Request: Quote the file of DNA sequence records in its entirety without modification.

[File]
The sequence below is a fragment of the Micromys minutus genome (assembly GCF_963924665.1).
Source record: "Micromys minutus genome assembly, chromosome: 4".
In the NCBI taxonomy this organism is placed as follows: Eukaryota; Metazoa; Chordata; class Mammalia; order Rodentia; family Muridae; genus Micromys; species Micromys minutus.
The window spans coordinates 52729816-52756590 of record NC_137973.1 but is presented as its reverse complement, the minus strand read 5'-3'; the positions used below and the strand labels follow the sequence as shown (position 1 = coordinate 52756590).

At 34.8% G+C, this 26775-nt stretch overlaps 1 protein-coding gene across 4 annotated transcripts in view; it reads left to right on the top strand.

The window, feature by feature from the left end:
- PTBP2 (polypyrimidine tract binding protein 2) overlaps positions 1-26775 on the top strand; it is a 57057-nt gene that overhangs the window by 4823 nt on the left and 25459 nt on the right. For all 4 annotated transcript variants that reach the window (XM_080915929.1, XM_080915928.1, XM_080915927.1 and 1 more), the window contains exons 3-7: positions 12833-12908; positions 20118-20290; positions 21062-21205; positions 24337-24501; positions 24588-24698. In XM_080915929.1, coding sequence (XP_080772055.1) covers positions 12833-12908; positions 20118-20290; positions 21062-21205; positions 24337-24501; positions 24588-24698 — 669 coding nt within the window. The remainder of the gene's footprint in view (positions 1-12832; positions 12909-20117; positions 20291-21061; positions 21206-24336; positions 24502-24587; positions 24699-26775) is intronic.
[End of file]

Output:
The sequence below is a fragment of the Micromys minutus genome (assembly GCF_963924665.1).
Source record: "Micromys minutus genome assembly, chromosome: 4".
In the NCBI taxonomy this organism is placed as follows: Eukaryota; Metazoa; Chordata; class Mammalia; order Rodentia; family Muridae; genus Micromys; species Micromys minutus.
The window spans coordinates 52729816-52756590 of record NC_137973.1 but is presented as its reverse complement, the minus strand read 5'-3'; the positions used below and the strand labels follow the sequence as shown (position 1 = coordinate 52756590).

At 34.8% G+C, this 26775-nt stretch overlaps 1 protein-coding gene across 4 annotated transcripts in view; it reads left to right on the top strand.

The window, feature by feature from the left end:
- PTBP2 (polypyrimidine tract binding protein 2) overlaps positions 1-26775 on the top strand; it is a 57057-nt gene that overhangs the window by 4823 nt on the left and 25459 nt on the right. For all 4 annotated transcript variants that reach the window (XM_080915929.1, XM_080915928.1, XM_080915927.1 and 1 more), the window contains exons 3-7: positions 12833-12908; positions 20118-20290; positions 21062-21205; positions 24337-24501; positions 24588-24698. In XM_080915929.1, coding sequence (XP_080772055.1) covers positions 12833-12908; positions 20118-20290; positions 21062-21205; positions 24337-24501; positions 24588-24698 — 669 coding nt within the window. The remainder of the gene's footprint in view (positions 1-12832; positions 12909-20117; positions 20291-21061; positions 21206-24336; positions 24502-24587; positions 24699-26775) is intronic.